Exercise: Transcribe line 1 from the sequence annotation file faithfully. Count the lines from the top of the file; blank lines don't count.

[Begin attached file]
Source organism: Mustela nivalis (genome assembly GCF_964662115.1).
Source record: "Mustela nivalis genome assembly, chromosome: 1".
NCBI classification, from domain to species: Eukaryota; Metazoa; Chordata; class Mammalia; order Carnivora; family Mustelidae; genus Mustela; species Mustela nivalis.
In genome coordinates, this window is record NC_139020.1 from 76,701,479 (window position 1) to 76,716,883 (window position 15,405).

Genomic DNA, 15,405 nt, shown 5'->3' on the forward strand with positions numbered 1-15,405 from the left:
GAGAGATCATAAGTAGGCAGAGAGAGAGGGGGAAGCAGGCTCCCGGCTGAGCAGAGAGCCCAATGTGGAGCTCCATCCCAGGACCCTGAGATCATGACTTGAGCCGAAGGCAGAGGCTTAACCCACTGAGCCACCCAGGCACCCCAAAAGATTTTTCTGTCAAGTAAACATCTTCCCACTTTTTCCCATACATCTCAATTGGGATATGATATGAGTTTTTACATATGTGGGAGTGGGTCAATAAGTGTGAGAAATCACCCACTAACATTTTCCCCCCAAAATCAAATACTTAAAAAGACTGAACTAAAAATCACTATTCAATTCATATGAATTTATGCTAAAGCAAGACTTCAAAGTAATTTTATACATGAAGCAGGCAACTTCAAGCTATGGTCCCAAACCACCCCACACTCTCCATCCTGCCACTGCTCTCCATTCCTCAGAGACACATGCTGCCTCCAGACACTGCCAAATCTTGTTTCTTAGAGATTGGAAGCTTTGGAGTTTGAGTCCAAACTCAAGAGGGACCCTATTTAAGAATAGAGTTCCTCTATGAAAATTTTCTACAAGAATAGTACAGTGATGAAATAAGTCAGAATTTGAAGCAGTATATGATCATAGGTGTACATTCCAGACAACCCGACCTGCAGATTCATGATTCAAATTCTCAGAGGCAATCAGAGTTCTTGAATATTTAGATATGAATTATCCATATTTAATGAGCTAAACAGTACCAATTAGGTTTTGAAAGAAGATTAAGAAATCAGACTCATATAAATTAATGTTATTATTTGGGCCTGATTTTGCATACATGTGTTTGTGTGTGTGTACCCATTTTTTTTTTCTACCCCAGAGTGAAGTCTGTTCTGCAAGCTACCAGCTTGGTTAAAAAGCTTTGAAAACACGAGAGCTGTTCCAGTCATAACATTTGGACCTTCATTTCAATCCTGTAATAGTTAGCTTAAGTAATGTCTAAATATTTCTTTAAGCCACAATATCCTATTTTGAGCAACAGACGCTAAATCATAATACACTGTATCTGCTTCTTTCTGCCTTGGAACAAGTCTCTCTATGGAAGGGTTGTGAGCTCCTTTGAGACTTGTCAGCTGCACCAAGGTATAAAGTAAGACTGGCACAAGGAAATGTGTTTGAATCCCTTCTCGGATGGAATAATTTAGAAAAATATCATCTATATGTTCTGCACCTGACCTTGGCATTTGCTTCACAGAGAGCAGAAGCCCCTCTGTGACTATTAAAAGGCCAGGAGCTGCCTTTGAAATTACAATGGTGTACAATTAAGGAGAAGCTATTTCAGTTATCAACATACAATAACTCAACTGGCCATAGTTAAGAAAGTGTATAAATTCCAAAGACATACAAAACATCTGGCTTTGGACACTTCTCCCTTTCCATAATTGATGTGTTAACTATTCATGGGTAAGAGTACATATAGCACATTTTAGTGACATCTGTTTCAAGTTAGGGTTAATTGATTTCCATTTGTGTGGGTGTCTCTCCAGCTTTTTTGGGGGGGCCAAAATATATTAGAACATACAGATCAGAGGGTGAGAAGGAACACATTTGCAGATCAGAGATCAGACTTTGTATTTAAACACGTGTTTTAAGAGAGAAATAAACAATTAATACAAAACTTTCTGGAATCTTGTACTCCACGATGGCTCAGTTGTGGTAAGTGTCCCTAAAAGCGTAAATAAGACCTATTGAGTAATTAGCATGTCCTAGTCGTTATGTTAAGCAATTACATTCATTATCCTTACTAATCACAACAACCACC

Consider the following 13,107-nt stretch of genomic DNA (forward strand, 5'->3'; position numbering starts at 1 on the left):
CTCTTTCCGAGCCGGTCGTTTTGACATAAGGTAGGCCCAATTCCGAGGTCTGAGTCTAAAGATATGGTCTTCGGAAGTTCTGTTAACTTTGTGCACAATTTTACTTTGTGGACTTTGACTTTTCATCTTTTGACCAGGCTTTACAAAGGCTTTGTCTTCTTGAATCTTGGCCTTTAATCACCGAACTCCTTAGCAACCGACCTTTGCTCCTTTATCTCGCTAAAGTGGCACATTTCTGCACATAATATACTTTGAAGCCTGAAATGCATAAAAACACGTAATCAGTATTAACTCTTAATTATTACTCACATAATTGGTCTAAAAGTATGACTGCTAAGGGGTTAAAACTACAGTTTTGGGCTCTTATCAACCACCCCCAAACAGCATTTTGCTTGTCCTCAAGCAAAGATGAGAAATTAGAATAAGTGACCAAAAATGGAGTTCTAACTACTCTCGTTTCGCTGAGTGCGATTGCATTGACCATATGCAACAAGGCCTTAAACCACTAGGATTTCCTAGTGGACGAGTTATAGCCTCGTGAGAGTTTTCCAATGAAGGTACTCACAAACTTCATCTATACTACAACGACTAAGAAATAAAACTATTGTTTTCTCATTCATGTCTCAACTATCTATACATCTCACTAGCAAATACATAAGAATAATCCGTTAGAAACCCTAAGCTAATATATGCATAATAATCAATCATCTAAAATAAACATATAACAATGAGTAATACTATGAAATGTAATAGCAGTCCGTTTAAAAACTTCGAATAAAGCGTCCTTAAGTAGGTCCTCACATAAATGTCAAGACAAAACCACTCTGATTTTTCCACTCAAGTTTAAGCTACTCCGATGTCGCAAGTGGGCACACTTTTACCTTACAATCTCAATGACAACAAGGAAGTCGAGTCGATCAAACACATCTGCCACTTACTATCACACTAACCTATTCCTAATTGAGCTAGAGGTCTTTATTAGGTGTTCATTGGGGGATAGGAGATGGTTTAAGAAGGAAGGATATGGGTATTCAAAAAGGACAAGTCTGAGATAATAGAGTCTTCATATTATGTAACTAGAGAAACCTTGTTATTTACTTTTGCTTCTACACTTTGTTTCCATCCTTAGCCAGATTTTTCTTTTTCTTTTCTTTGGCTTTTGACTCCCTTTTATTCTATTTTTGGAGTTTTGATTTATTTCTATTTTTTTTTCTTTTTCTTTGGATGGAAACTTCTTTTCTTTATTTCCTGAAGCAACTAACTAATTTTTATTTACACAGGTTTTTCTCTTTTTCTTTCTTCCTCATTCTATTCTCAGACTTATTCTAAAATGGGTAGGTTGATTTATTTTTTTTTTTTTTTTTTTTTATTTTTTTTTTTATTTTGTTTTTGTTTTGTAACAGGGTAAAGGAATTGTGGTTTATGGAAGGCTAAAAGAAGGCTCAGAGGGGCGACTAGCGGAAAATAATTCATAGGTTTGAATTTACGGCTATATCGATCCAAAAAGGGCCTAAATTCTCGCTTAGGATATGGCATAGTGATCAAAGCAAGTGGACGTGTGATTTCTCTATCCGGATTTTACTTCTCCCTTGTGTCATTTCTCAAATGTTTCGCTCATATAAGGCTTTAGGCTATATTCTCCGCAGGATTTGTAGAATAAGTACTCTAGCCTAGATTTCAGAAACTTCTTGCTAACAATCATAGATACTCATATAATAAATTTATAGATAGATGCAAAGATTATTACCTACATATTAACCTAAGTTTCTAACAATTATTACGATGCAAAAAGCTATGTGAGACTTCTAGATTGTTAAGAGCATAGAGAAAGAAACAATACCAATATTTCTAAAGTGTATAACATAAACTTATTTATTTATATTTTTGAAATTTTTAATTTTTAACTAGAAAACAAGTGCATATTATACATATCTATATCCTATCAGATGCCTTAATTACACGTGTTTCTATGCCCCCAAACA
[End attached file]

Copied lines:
Source organism: Mustela nivalis (genome assembly GCF_964662115.1).